Law Firms and Accountancy Practices using Discretionary
In September 2014 the Tax Commissioner released a document
headed "Assessing the risk: allocation of profits within
In broad terms, the Commissioner is very unhappy that
professional firms can use trusts and other structures so that less
tax is paid than if the relevant profits were taxed directly in the
hands of the individual lawyers or accountants who own the
The ATO position is that professionals who structure their firms
as partnerships of discretionary trusts, for example, may be doing
so for the dominant purpose of getting a tax benefit, so that the
anti-avoidance rules in Part IVA of the Income Tax Assessment Act
1936 will apply.
Why it is that professionals who use discretionary trusts may
now be tax avoiders when the hundreds of thousands of other
businesses operating through trusts with owners who provide skilled
input are not targeted by the ATO campaign has not been fully
We do know that the ATO has had professionals and income
generated from personal services on its radar for more than 30
years, through cases like Everett, Galland, Tupicoff and Mochkin
(and many others), multiple tax rulings and the introduction of the
Personal Services Income (PSI) regime in 2000.
The law in this space can be stupendously complex, but what the
ATO is now saying (as best we can understand it) is this:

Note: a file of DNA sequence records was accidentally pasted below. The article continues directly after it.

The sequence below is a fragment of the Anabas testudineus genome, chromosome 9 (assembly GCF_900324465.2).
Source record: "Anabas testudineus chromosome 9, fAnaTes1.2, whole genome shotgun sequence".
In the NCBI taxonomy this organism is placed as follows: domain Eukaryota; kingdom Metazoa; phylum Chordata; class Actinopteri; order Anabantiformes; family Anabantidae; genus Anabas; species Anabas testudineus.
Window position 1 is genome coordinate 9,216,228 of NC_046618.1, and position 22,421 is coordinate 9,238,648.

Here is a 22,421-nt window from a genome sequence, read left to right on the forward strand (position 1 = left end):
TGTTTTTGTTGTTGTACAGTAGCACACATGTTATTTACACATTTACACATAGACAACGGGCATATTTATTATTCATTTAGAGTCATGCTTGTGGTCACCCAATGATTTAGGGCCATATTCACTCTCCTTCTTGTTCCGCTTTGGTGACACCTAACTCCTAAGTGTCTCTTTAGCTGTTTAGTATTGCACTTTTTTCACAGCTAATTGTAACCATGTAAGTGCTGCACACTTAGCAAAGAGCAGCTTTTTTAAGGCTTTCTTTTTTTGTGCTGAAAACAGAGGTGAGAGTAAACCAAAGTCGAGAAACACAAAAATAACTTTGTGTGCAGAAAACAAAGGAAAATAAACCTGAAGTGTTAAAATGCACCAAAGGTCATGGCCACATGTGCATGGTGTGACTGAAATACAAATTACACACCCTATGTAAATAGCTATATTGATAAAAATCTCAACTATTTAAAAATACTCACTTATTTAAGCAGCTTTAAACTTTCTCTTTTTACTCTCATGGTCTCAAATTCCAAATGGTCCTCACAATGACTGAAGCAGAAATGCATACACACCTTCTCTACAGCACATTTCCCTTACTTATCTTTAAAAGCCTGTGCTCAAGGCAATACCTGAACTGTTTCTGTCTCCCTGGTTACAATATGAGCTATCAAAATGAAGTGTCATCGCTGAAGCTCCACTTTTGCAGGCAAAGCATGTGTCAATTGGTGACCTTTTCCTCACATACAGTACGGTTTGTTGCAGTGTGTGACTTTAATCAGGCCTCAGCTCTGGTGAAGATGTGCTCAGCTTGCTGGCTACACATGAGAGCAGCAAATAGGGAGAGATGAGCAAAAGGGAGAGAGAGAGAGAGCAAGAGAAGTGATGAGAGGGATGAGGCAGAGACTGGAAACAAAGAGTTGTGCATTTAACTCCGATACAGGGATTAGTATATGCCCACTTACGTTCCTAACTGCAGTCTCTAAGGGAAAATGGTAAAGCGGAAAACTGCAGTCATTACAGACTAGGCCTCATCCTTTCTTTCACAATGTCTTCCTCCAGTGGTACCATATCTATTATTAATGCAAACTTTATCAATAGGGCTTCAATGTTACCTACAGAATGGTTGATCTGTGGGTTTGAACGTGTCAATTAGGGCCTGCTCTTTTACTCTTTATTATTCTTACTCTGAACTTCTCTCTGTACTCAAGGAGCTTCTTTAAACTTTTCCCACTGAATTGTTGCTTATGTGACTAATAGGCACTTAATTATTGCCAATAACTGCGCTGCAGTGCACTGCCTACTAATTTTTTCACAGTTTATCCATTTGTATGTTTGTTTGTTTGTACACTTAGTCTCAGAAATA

If you are a sole practitioner and operate through a
discretionary trust (for example) and the PSI rules don't
otherwise apply, the ATO may apply Part IVA to tax you on the trust
income personally, on the basis that all that income is generated
by your effort and skill;
If you are involved with a firm that has discretionary trust
partners and the ATO accepts that the firm income is generated by a
"business structure" (because of its size or number of
employees, for example) the ATO says that you must still be taxed
on those parts of profit that accrue to the discretionary trust
partner which represent the income derived by the firm from your
Just how you work out your value to the firm is another
question, but the Commissioner has sidestepped that issue by
providing us with these guidelines which tell us the ATO view of
the tax outcomes that can make you a low risk audit target.
The ATO says you will not be audited for Part IVA purposes if
one of the following tests is satisfied:
You receive income representing an "appropriate"
return for your services to the firm – perhaps equal to the
highest paid employee or reflecting industry benchmarks;
50% or more of the income which flows to you and associated
entities is taxed in your hands; or
Your associated entities and you have an effective tax rate or
30% or more on income from the firm.
If you can't tick the box on even one of these three tests
you become a high risk, high priority target for a tax audit and
the application of Part IVA.
What to Do
The Commissioner's campaign is targeting 2015 and later
financial years, so the ATO is providing a clear choice for
professionals using these structures - roll on as before and
prepare to engage with the ATO auditors when they come knocking, or
satisfy one or more of the tests in the ATO guidelines, pay more
tax for 2015 and beyond, and continue to enjoy the quiet life.
The content of this article is intended to provide a general
guide to the subject matter. Specialist advice should be sought
about your specific circumstances.
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